This book stands on its own really well, but me, I want more of it. And thankfully, there *is* more. Excuse me, I'll have to go buy the sequel now...

(note: do yourself a favour and buy a version of this book that isn't the kindle edition. The formatting leaves much to be desired, often pulling words apar t or smooshing themtogether several times per chapter. It gets irritating fast.) ( )
  Lymsleia | Mar 21, 2014 |
This is a well-written, imaginative book. The author creates an interesting mythology and follows through with it successfully. This isn't the type of fantasy book I'm usually drawn to, but it is still a page turner. ( )
  joyhclark | Mar 13, 2014 |
I basically completely agree with this review, which put the book on my to-read list in the first place.

(The book was good enough that the mediocre typesetting didn’t bother me very much, which is saying something.) ( )
  sben | Feb 11, 2014 |
I wish I could give this 4 1/2 stars, but I'm rounding up out of LOVE. If there had been a a couple of more characters woven in and another minor subplot, I would have been blown clear away instead of just sitting here with stars in my eyes contemplating rereading it already.

Cannot wait for the rest of the series.

( )
  sageness | Feb 7, 2014 |
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» Add other authors (3 possible)

Author nameRoleType of authorWork?Status
Jemisin, N. K.primary authorall editionsconfirmed
Freeman, CasaundraNarratorsecondary authorsome editionsconfirmed
Nielsen, CliffCover artistsecondary authorsome editionsconfirmed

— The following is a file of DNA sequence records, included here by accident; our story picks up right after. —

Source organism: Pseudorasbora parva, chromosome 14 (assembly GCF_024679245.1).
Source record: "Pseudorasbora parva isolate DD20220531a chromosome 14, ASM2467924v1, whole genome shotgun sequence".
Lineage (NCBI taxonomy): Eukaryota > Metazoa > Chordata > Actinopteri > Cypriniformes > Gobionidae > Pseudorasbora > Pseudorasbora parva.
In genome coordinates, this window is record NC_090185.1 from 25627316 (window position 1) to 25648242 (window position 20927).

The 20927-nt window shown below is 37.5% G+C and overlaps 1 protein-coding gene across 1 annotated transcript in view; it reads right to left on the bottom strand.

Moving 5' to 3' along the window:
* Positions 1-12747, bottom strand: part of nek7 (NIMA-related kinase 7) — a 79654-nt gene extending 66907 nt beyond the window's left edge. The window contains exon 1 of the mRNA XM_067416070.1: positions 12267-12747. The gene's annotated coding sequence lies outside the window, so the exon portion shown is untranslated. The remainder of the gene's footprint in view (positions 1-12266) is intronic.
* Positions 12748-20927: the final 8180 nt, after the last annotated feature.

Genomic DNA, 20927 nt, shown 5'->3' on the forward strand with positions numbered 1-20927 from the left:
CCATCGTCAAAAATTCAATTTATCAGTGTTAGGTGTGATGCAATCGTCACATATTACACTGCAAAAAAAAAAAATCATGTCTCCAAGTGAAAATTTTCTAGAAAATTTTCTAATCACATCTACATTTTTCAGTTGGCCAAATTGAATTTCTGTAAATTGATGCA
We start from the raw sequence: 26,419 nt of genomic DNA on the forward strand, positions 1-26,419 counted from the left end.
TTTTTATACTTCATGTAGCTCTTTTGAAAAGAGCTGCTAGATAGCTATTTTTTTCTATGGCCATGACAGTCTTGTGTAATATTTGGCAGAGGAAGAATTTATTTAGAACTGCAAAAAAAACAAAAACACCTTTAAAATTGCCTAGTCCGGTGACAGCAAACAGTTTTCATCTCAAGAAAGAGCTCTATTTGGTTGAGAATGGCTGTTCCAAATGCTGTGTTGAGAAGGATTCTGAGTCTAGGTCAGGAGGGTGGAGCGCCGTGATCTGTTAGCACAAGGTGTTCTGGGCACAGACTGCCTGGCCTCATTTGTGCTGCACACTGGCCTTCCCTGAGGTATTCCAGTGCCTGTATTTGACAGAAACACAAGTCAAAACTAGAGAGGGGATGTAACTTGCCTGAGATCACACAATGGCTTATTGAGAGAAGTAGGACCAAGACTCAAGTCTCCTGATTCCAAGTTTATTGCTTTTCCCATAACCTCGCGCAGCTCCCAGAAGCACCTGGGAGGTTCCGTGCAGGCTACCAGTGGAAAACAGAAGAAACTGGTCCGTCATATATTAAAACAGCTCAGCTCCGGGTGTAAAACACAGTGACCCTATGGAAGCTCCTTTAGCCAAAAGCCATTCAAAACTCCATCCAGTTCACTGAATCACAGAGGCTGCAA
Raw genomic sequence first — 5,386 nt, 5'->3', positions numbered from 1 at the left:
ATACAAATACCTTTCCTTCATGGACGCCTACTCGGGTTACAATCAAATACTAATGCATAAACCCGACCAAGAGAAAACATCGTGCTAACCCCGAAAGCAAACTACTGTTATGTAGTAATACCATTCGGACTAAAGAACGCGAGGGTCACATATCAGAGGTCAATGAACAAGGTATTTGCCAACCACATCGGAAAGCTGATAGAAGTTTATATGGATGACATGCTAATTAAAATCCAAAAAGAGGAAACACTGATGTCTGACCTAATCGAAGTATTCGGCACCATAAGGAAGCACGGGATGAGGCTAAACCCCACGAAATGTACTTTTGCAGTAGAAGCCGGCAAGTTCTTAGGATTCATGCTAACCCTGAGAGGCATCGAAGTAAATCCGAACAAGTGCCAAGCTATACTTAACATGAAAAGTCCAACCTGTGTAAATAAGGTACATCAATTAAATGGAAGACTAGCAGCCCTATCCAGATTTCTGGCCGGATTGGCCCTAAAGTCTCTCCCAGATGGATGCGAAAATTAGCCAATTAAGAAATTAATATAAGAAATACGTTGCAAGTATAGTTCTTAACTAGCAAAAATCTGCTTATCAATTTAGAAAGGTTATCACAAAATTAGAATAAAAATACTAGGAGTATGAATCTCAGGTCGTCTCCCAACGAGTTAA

Panepinto, LaurenCover designersecondary authorsome editionsconfirmed

References to this work on external resources.

Wikipedia in English (2)

Book description
Yeine Darr is an outcast from the barbarian north. But when her mother dies under mysterious circumstances, she is summoned to the majestic city of Sky - a palace above the clouds where gods' and mortals' lives are intertwined. There, to her shock, Yeine is named one of the potential heirs to the king. But the throne of the Hundred Thousand Kingdoms is not easily won, and Yeine is thrust into a vicious power struggle with a pair of cousins she never knew she had. As she fights for her life, she draws ever closer to the secrets of her mother's death and her family's bloody history. But it's not just mortals who have secrets worth hiding and Yeine will learn how perilous the world can be when love and hate - and gods and mortals - are bound inseparably.
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Yeine Darr is an outcast from the barbarian north. But when her mother dies under mysterious circumstances, she is summoned to the majestic city of Sky. There, to her shock, Yeine is named an heiress to the king. But the throne of the Hundred Thousand Kingdoms is not easily won, and Yeine is thrust into a vicious power struggle.… (more)

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Orbit Books

Two editions of this book were published by Orbit Books.

Editions: 0316043915, 0316043923